As a doTerra wellness advocate I explained to her a  product or two that I thought would help her sleep better and reduce anxiety. I showed her Serenity essential oil blend and told her that a dab on the collar bones like perfume, plus a few drops in her diffuser and she would get a good nights sleep. She decided to try it. She loved it and she was quick to tell me how well it worked and how she was so glad that I shared this product with her.  I offered it to her in a no pressure way. I simply mentioned that I had the product, told her the benefits, and let her decide from there.  Am I getting rich quick from this way of selling? No, but am I gaining a good reputation and building a responsible business as a reputable trainer? YES!

5. Your trainer puts you FIRST! I was talking with a client the other day about her previous training experiences. The motive for this was not to gossip about other trainers, but rather get a feel for what she found worked and what didn’t. The one thing that kept coming to the fore front of our conversation was the trainer that spent their whole hour talking about their problems and about themselves. You can have awesome conversations and its important that your trainer  can show you that they understand. I believe one of the best ways to do that is by giving a personal example. However, it is not OK for the trainer to spend time , droning on and on about family problems,  personal problems, etc, you get the idea. The hour that you spend with your trainer should be about you!Your goals, your ambitions and your conversation.

When I meet with clients, its always fun to have a good conversation with them. They share with me things that are happening in their life and I share things that are happening in my life, that is part of building a relationship and trust. What I don’t do is come in and use that hour as my vent session or my counseling session. When a client tells me something that I can relate to I offer a similar story to show that I understand their feelings or thoughts. Sometimes, I just listen and empathize, sometimes, I just nod my head. We get things done and we have productive conversations but the hour is not about me. It’s about them, the client.  It is OK for the trainer to share their experiences with you, but ultimately you are not their therapist or their best friend you are their client.  As a trainer, they need to remember that you are looking to them for guidance and success. The trainer must understand that you are not paying them to depress you with their problems.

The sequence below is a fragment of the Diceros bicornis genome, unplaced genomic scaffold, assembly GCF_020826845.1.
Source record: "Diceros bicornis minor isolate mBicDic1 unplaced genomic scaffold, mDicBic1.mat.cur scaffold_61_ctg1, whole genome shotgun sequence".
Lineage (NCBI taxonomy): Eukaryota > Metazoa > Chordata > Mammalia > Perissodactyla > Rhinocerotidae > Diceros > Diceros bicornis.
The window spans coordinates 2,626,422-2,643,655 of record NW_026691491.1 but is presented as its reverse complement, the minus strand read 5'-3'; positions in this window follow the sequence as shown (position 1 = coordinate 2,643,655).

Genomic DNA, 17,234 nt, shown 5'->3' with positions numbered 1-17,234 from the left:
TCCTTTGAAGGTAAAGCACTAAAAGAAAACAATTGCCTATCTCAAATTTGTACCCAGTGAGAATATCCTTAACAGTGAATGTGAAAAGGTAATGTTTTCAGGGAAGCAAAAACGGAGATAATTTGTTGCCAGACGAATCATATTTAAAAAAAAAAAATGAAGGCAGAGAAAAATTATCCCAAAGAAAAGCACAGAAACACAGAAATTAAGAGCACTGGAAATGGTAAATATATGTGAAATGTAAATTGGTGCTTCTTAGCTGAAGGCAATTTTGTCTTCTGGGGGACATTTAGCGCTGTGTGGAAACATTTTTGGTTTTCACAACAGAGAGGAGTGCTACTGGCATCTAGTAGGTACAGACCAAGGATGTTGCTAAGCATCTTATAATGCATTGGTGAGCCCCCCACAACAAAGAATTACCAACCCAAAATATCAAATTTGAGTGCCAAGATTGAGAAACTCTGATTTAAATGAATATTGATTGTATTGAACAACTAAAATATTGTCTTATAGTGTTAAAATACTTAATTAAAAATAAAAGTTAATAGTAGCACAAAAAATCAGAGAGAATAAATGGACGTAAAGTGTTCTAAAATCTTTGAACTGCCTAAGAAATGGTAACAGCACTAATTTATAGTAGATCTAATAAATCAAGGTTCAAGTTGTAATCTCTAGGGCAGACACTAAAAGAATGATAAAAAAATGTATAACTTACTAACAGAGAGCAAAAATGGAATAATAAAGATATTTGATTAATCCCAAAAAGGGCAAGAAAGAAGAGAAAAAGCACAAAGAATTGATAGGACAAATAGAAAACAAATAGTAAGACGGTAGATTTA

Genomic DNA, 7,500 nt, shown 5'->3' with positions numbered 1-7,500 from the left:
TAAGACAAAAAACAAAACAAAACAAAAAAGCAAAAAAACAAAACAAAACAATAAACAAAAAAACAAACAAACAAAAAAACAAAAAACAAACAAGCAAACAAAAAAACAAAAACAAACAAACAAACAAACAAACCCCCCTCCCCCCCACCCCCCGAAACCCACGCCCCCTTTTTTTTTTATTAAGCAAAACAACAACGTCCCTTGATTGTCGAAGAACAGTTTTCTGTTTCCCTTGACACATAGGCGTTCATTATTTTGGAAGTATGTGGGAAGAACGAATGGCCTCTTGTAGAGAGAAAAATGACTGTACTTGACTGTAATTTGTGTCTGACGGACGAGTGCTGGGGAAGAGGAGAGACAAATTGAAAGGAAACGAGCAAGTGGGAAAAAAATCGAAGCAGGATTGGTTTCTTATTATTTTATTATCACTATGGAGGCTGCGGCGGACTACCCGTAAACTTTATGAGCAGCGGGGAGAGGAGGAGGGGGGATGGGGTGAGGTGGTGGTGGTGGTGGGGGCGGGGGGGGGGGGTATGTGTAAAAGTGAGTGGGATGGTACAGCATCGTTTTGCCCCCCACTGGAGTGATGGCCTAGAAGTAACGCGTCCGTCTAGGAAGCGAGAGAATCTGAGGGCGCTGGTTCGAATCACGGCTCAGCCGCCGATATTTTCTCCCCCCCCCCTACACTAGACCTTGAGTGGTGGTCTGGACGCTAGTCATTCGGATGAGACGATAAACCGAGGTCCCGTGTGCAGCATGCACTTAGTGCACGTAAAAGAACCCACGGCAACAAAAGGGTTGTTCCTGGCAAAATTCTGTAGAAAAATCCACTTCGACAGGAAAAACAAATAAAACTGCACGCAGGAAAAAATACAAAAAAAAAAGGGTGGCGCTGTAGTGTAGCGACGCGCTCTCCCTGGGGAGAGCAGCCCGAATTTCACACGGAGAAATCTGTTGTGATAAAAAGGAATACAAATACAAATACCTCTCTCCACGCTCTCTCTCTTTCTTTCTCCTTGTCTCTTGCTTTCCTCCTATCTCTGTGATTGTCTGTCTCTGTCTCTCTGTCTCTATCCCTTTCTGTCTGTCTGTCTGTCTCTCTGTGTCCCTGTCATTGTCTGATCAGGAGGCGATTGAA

6. You can FIRE your trainer: In the end if it is not working out for you, then you need to say” I’m done.”  One thing that is important to know is that there are many trainers out there. There is someone for you.  If you find that you have been duped, know that there are trustworthy trainers who are honest. Just like every industry there are always going to be a few lemons but know that with knowing how to ask the right questions you will be able to find the RIGHT trainer for you.

So what are those questions let me recap what we talked about and how to put them into questions.
1. experience:
*What kind of experience do you have with the goals that I am looking at attain?
* How many years in the industry do you have and do you have a few references that I can talk to?
2. Education:
* How do you stay current in the fitness industry?
* What certifications do you have?
Ones that I like are ACSM, Cooper Institute, NSCA, ACE or AFAA these are the ones that are most recognized by most gyms nationwide. There may be a few others but these are the most well known.
3. Personality:
* What kind of trainer are you?
* Describe a typical training session for me
* What words would your current clients use to describe you?

Hopefully the above questions will help you get a dialog started with your potential trainer.  You will know in your gut if it is going to be a good fit. Listen to your gut and trust your instinct. 9 times out of 10 you are usually right. Best of luck finding the personal trainer that is best for you!
In good health!
Julie

Author:

Owner of Yoga Fusion Fitness Certified Personal Trainer and Yoga Teacher